On ZooToo and the Right to Stand While Confined
Thank you for your email, as of right now we are considering farm sanctuaries if they have a facility or an enclosed barn, open to public even if it is by appointment only. It must be a 501C3, and be capable to adopt out animals. Because Wild life refuges do not adopt out animals to the public we are not including them in this one, but are working on programs for rescues and wild life programs. Thank you for choosing zootoo where every click helps a pet.
Now, call me crazy, but don’t farmed animal sanctuaries often rescue animals from people who had them as pets in the first place? Do they adopt out animals? If they do–if your favorite one does–submit it on ZooToo for a makeover and let everyone know so they can vote for/rate it! Of course, if your favorite no-kill shelter could use a makeover, that seems right up ZooToo’s alley.
Next, Chuck Colson, the former chief counsel for President Nixon who was jailed for Watergate-related charges but more recently works for a Christian prison fellowship, wrote "Speciesism and Rights for Animals" for the Christian Post.
- The article begins: "Five years ago, Florida voters amended their state constitution to guarantee the rights of a previously unprotected class: pregnant pigs. Specifically, the ballot initiative guaranteed pregnant sows ‘enough space within which to turn around.’ Now, treating animals humanely is a moral imperative, especially for Christians; treating them as if they somehow were equivalent to humans is not. And, increasingly, that is what we are doing." This thoroughly confuses me. Does he mean that granting someone the right to turn around while they’re being confined is a right only humans should have? And how important is his moral imperative if it’s so easily trumped?
- He continues: "At the time of the initiative, bioethicist Wesley J. Smith noted that at, any given time, there are only 300 pregnant sows in the entire state. Of these, only a handful were not being provided the space required by the amendment. So, the initiative was not being sponsored to eliminate animal cruelty. Instead, its goal was to establish a legal and political precedent that would help redefine the relationship between people and animalsâand, in this case, bestow constitutional rights on animals." Okay, I have two words for you: Wesley Smith. Here’s just one of his many opinions, called "Pro-Animal or Anti-Human."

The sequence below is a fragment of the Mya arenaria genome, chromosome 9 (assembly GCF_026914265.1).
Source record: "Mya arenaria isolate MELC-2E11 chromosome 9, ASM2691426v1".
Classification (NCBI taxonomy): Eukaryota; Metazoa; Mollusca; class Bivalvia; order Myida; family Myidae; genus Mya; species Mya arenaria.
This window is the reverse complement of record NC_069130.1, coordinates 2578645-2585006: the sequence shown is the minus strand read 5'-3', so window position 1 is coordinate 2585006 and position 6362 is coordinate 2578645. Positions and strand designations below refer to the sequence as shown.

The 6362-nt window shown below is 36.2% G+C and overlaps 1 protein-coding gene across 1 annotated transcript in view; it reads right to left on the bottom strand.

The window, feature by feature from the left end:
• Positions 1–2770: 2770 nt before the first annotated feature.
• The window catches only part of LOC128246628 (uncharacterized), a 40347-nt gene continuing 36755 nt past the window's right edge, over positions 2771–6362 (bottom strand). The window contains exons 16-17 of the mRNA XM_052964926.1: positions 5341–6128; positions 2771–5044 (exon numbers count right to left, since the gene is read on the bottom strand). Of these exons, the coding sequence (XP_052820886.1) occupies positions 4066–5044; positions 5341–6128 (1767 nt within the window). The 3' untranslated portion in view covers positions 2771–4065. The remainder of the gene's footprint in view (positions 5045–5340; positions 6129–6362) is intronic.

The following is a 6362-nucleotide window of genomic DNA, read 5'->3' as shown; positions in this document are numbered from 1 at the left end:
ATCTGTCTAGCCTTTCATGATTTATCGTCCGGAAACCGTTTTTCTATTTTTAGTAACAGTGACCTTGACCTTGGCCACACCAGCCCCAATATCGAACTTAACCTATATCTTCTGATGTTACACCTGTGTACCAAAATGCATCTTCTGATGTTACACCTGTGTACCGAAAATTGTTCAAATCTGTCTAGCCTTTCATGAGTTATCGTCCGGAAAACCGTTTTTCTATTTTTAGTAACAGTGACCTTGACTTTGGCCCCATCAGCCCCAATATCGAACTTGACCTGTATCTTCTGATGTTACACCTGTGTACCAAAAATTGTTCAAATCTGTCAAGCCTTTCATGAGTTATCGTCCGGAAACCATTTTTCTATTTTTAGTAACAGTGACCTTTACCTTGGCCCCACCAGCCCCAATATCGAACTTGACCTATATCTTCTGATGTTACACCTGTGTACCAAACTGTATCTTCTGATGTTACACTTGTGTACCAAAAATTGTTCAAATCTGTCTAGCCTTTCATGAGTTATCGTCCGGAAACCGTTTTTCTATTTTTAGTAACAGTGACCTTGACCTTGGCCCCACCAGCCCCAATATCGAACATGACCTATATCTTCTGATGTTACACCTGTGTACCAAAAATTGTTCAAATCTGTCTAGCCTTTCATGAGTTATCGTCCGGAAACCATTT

- And now, the California initiative: "There, animal-rights supporters are trying to get an initiative on the September 2008 ballot. This initiative would extend the ‘rights’ granted to Florida sows to the rest of the barnyard. It would, in effect, give animals a right to stand up, lie down, turn around, and fully extend their limbs." And clearly, Colson doesn’t think they should have that right. Extending their limbs is just too much to ask.
- Meanwhile, he says: "Again, Christians ought to oppose cruelty toward animals and ensure that animals, including those we eat, are treated humanely." So humane doesn’t include standing or lying down or turning around while you’re being confined before you’re sent to slaughter? I’d like to hear his definition of humane.
- He thinks he’s figured it all out, as he’s heard about speciesism: "But initiatives like this one and in Florida are not really about the humane treatment of animals–they are about blurring and eventually erasing the distinction between people and animals. They are about eradicating what animal-rights advocates call ‘speciesism.’" The funny thing is that he’s got it backwards. These initiatives really are about reducing suffering (I won’t get into whether or not that actually happens). How exactly does allowing someone to stand and turn around, whose life you completely control and always will, lead to a blurring of the distinction between man and beast (I’m surprised he didn’t have that in there anywhere).
- "For [Peter] Singer and company, the offense is not only that we treat animals badly–it is that we think that people are human and, thus, different than animals," Colson writes. But that’s not the whole thought. Humans and animals aren’t different in that their both sentient. We’re not saying we’re identical and should have all of the same rights.
- Colson’s every value is revealed when he writes: "How far will the animal-rights movement go? Can you imagine pigs enjoying the right to life, liberty, and the pursuit of happiness? Don’t laugh. Social changes in postmodern America happen very quickly–especially when couched in the language of rights. How quickly, for example, did abortion go from being a crime to a right? Or the demand by gays for marriage?"
- And if you’re still not clear about where he’s coming from, he concludes with: "Worldviews matter. If you believe there is no God, then you believe there are no God-given rights. And to you, humans are indeed just one of many living accidents roaming the planet. But we know better. And we know better than to cast human rights before swine." The disdain is palpable, for both non-believers and pigs. If I believed in a god, there’s no way mine would be the type of god to basically tell me I can run roughshod over the planet and everyone on it, and call that "stewardship" or "dominion."
Here’s my problem: How do you communicate with someone who thinks he has the God-given right to his beliefs and behavior? In my own life my strategy is avoidance. Does anybody have a productive, positive way of speaking to religious people that has been met with success? Anybody doing a pamphlet on veganism and religion? I’d pay for that one.